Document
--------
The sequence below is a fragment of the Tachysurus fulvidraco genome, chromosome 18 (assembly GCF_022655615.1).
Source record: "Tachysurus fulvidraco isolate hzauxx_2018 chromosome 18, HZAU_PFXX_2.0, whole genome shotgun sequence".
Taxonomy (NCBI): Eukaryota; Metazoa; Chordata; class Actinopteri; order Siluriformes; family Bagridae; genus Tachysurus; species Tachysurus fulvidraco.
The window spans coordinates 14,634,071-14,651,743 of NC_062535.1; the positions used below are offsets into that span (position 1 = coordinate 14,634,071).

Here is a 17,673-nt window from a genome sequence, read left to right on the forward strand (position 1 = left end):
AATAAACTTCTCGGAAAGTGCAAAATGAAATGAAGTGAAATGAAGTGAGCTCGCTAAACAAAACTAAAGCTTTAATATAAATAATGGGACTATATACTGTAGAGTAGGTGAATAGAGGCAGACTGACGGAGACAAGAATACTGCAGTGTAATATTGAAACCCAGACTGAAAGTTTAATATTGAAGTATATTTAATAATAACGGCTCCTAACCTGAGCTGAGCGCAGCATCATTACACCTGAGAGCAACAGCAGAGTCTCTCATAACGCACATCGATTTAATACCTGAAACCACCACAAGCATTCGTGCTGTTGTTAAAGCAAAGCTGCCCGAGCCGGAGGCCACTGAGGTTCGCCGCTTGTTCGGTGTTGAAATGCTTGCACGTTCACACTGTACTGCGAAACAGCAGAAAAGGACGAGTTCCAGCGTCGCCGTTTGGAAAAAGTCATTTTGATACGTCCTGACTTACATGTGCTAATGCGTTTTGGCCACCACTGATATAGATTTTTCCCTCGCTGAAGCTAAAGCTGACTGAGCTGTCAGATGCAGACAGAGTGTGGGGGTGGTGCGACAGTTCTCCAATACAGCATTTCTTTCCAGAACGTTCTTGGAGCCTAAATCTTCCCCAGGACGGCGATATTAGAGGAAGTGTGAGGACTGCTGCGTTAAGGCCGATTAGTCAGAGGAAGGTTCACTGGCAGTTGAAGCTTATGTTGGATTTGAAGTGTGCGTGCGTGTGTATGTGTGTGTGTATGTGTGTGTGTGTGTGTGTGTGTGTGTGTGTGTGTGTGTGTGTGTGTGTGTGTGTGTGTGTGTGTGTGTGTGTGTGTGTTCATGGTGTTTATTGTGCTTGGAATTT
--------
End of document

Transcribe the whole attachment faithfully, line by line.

The sequence below is a fragment of the Tachysurus fulvidraco genome, chromosome 18 (assembly GCF_022655615.1).
Source record: "Tachysurus fulvidraco isolate hzauxx_2018 chromosome 18, HZAU_PFXX_2.0, whole genome shotgun sequence".
Taxonomy (NCBI): Eukaryota; Metazoa; Chordata; class Actinopteri; order Siluriformes; family Bagridae; genus Tachysurus; species Tachysurus fulvidraco.
The window spans coordinates 14,634,071-14,651,743 of NC_062535.1; the positions used below are offsets into that span (position 1 = coordinate 14,634,071).

Here is a 17,673-nt window from a genome sequence, read left to right on the forward strand (position 1 = left end):
AATAAACTTCTCGGAAAGTGCAAAATGAAATGAAGTGAAATGAAGTGAGCTCGCTAAACAAAACTAAAGCTTTAATATAAATAATGGGACTATATACTGTAGAGTAGGTGAATAGAGGCAGACTGACGGAGACAAGAATACTGCAGTGTAATATTGAAACCCAGACTGAAAGTTTAATATTGAAGTATATTTAATAATAACGGCTCCTAACCTGAGCTGAGCGCAGCATCATTACACCTGAGAGCAACAGCAGAGTCTCTCATAACGCACATCGATTTAATACCTGAAACCACCACAAGCATTCGTGCTGTTGTTAAAGCAAAGCTGCCCGAGCCGGAGGCCACTGAGGTTCGCCGCTTGTTCGGTGTTGAAATGCTTGCACGTTCACACTGTACTGCGAAACAGCAGAAAAGGACGAGTTCCAGCGTCGCCGTTTGGAAAAAGTCATTTTGATACGTCCTGACTTACATGTGCTAATGCGTTTTGGCCACCACTGATATAGATTTTTCCCTCGCTGAAGCTAAAGCTGACTGAGCTGTCAGATGCAGACAGAGTGTGGGGGTGGTGCGACAGTTCTCCAATACAGCATTTCTTTCCAGAACGTTCTTGGAGCCTAAATCTTCCCCAGGACGGCGATATTAGAGGAAGTGTGAGGACTGCTGCGTTAAGGCCGATTAGTCAGAGGAAGGTTCACTGGCAGTTGAAGCTTATGTTGGATTTGAAGTGTGCGTGCGTGTGTATGTGTGTGTGTATGTGTGTGTGTGTGTGTGTGTGTGTGTGTGTGTGTGTGTGTGTGTGTGTGTGTGTGTGTGTGTGTGTGTGTGTGTGTGTTCATGGTGTTTATTGTGCTTGGAATTT